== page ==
Dora sisters use old and new methods to create legacy of colorful quilt masterpieces


Quilts made by Dora sisters Martha Martin and Donna Lemon are on display through March 15 at the Ozark County Historium. Left: Two traditional quilts made by Martha, and a third quilt (right) made by Donna from T-shirts for Carson Lowe, one of the late Clifton Luna’s great-grandsons who now lives in Willow Springs.

Donna Lemons creates quilts using modern quilting tools and techniques, including machine quilting. She and her husband, Terry, work together in their business, Donna’s Country Quilts.

While her sister Donna prefers modern machine quilting, Martha Martin employs the old-fashioned method of hand stitching that requires long hours spent with needle and threat and lots of patience.

Sisters Martha Martin and Donna Lemons of Dora are like many siblings; they share common interests as well as the family genes. In the case of these two talented women, it’s also a deep love of quilts and quilting that unites them. But that is where the likeness ends. As these two pursue their beloved common pastime, Martha employs the old-fashioned method of hand stitching that requires long hours spent with needle and thread and lots of patience while Donna has become a master of modern tools and techniques, a choice that allows her to be quite prolific and precise. The results are beautiful – but very different – creative quilts. 

Both sisters’ creations are on display through March 15 at the Ozark County Historium in Gainesville.

The daughters of Elbert and Mary Owens did not grow up watching their grandmothers or mother make lots of quilts. Mary was an accomplished seamstress and did finish a couple of quilts, but Donna said she was too much of a perfectionist to even teach her daughters to sew. Martha’s first attempt at handwork was learning to crochet from her older sister, Juanita, while attending the one-room Ball School. Donna credits her high school home economics teacher at Dora, Leona Penrod, with teaching her to sew. 

 

Quilts’ popularity rises during bicentennial

 When our nation celebrated its bicentennial in 1976, a new light was shed on traditional crafts like quilting, and soon it was enjoying a renewed popularity such as had not been seen since the 1920s and ’30s. Magazines and catalogs offered inspiration, and teachers such as Georgia Bonesteel shared techniques that were fun and easy. 

Martha taught herself to quilt in the 1980s using Bonesteel’s unique quilt-as-you-go technique. After retiring in 2001 from Amyx Manufacturing in West Plains, she joined the Dora Quilters; the group still meets weekly, and Martha can often be found on any given Tuesday, sitting around an old-fashioned quilting frame, hand-stitching a quilt top pieced by one of the club members. 

 Her love of quilting has been passed by Martha to her daughter, Anna Hambelton, who also makes quilts, and her granddaughter, Mandy, who has begun by making rag quilts. Martha’s husband, Nova (“Shorty”), has contributed to the family quilting cause by making a quilt frame from PVC pipe, which Martha uses to quilt at home. Her home just happens to be on the farm where she was born; it was her grandparents’ farm at that time. Martha still cuts all her pieces the old-fashioned way – with scissors, rather than rotary cutter and ruler – and enjoys the entire quilt process from cutting to binding, with each stitch taken by hand.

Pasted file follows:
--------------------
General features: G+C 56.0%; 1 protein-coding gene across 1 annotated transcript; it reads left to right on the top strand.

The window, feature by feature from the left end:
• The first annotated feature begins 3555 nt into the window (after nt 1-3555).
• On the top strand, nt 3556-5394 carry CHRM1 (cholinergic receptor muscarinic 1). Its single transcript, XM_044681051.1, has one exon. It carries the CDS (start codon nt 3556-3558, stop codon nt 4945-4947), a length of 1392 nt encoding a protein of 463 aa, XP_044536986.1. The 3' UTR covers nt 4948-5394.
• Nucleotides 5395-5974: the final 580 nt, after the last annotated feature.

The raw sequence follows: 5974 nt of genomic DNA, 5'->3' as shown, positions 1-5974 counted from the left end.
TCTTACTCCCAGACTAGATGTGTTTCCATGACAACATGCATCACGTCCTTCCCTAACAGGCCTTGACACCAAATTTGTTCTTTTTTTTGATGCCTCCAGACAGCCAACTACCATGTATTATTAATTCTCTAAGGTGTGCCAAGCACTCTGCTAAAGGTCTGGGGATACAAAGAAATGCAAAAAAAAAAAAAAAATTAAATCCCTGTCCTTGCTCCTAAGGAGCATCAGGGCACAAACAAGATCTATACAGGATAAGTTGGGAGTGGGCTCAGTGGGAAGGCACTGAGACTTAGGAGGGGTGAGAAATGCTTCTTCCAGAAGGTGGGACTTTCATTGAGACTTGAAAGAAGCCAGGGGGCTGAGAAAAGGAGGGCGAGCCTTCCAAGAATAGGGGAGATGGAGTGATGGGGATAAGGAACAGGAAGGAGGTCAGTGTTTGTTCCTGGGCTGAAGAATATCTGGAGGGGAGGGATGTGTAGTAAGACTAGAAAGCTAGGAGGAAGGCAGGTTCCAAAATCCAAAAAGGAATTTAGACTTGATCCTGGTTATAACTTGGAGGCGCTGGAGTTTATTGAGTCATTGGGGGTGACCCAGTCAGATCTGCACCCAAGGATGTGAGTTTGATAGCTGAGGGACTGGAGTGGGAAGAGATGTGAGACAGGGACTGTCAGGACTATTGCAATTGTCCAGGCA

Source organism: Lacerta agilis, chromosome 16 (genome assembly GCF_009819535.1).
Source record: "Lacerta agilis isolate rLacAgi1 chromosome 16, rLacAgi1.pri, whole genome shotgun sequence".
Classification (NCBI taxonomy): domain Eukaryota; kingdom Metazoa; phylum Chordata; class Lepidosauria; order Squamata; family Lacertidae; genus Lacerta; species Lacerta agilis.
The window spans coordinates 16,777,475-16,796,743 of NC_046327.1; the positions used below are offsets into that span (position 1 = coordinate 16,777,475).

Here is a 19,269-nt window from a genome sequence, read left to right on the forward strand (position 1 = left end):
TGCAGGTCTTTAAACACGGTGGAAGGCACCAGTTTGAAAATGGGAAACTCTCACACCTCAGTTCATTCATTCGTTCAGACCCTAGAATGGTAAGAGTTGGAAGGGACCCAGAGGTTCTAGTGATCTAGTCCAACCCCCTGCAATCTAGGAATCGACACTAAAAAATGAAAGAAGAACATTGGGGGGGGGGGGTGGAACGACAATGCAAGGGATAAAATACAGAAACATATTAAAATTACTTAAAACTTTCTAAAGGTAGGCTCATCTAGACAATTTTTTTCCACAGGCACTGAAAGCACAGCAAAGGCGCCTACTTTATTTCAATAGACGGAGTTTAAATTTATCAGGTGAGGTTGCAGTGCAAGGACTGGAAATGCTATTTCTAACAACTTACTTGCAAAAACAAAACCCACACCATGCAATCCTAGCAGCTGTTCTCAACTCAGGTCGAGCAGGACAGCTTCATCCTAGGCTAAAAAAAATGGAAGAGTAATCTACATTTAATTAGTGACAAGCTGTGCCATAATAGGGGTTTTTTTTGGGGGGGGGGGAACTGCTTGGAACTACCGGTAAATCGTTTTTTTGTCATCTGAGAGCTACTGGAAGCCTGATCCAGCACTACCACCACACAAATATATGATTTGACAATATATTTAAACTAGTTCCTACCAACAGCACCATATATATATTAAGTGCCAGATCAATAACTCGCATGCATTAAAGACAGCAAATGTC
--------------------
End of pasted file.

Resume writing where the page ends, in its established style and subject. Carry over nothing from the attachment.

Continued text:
Donna’s quilting journey was inspired by her love of traditional quilts, coupled with a desire to make them faster. She started by hand quilting and found she could do it – but soon realized she was not patient enough to stay with it. Donna had mastered the use of a sewing machine, having sewn clothing for her family for years. So, when long-arm quilting machines arrived on the scene, Martha encouraged her to give the new method a try. 

 Donna and her husband, Terry, had moved back to Ozark County after he retired from working at Kraft Foods in Springfield, to the farm where the sisters and their siblings grew up; their home is the one where Donna was born. One of the outbuildings was converted into a quilting studio, and the Lemons’ business, Donna’s Country Quilts, was born. But it turned out to be Terry who was best at running the long-arm machine!

 For the last dozen years or so, the two have worked together; Donna puts the quilts into the quilting frame, and Terry machine quilts the tops. In their busiest year, the couple quilted more than 800 quilt tops for customers all around the Ozarks! In addition, they provide many quilts for benefits and charities to help others. Donna sometimes enjoys sewing unique, custom tops for friends and relatives. She is a member of the Historium Quilt Group and the Dora Country Club, a group led by Virginia McMurtrey.

 

A legacy of quilts created with old ways and new methods 

Both Martha and Donna are active members of Ball Church of Christ, a place that looms large in their heritage, sitting as it does near the site of the old school. They enjoy the history of their family, their homes and their community, and they hope their quilts will be a legacy they leave someday, with Martha’s quilts recalling the old ways and Donna’s as reinterpretations using today’s methods … the best of both quilting worlds. 

Come see dozens of beautiful examples of the sisters’ quilts at the Ozark County Historium from now until March 15. The Historium is open from 10 a.m. to 2 p.m. Monday through Friday; the exhibit is free and open to everyone. For more information, call the Historium at 417-679-2400.

Ozark County Times

504 Third Steet
PO Box 188
Gainesville, MO 65655

Phone: (417) 679-4641
Fax: (417) 679-3423

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